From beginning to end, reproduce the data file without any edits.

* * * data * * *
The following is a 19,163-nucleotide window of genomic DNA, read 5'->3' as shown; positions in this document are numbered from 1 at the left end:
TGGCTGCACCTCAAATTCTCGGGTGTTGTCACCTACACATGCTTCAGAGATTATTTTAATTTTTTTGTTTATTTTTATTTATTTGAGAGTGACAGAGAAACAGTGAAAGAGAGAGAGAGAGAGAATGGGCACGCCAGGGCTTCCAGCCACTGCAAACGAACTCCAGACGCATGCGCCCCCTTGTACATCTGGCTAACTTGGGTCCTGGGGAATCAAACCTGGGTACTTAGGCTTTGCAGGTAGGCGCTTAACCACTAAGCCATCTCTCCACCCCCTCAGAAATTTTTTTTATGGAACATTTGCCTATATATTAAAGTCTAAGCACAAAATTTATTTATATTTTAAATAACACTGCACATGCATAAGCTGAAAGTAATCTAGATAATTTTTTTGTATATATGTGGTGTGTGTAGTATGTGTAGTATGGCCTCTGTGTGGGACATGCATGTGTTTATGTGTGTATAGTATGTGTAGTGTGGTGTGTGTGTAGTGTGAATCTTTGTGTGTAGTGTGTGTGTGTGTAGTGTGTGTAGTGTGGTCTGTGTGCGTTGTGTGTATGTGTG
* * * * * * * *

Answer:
The following is a 19,163-nucleotide window of genomic DNA, read 5'->3' as shown; positions in this document are numbered from 1 at the left end:
TGGCTGCACCTCAAATTCTCGGGTGTTGTCACCTACACATGCTTCAGAGATTATTTTAATTTTTTTGTTTATTTTTATTTATTTGAGAGTGACAGAGAAACAGTGAAAGAGAGAGAGAGAGAGAATGGGCACGCCAGGGCTTCCAGCCACTGCAAACGAACTCCAGACGCATGCGCCCCCTTGTACATCTGGCTAACTTGGGTCCTGGGGAATCAAACCTGGGTACTTAGGCTTTGCAGGTAGGCGCTTAACCACTAAGCCATCTCTCCACCCCCTCAGAAATTTTTTTTATGGAACATTTGCCTATATATTAAAGTCTAAGCACAAAATTTATTTATATTTTAAATAACACTGCACATGCATAAGCTGAAAGTAATCTAGATAATTTTTTTGTATATATGTGGTGTGTGTAGTATGTGTAGTATGGCCTCTGTGTGGGACATGCATGTGTTTATGTGTGTATAGTATGTGTAGTGTGGTGTGTGTGTAGTGTGAATCTTTGTGTGTAGTGTGTGTGTGTGTAGTGTGTGTAGTGTGGTCTGTGTGCGTTGTGTGTATGTGTG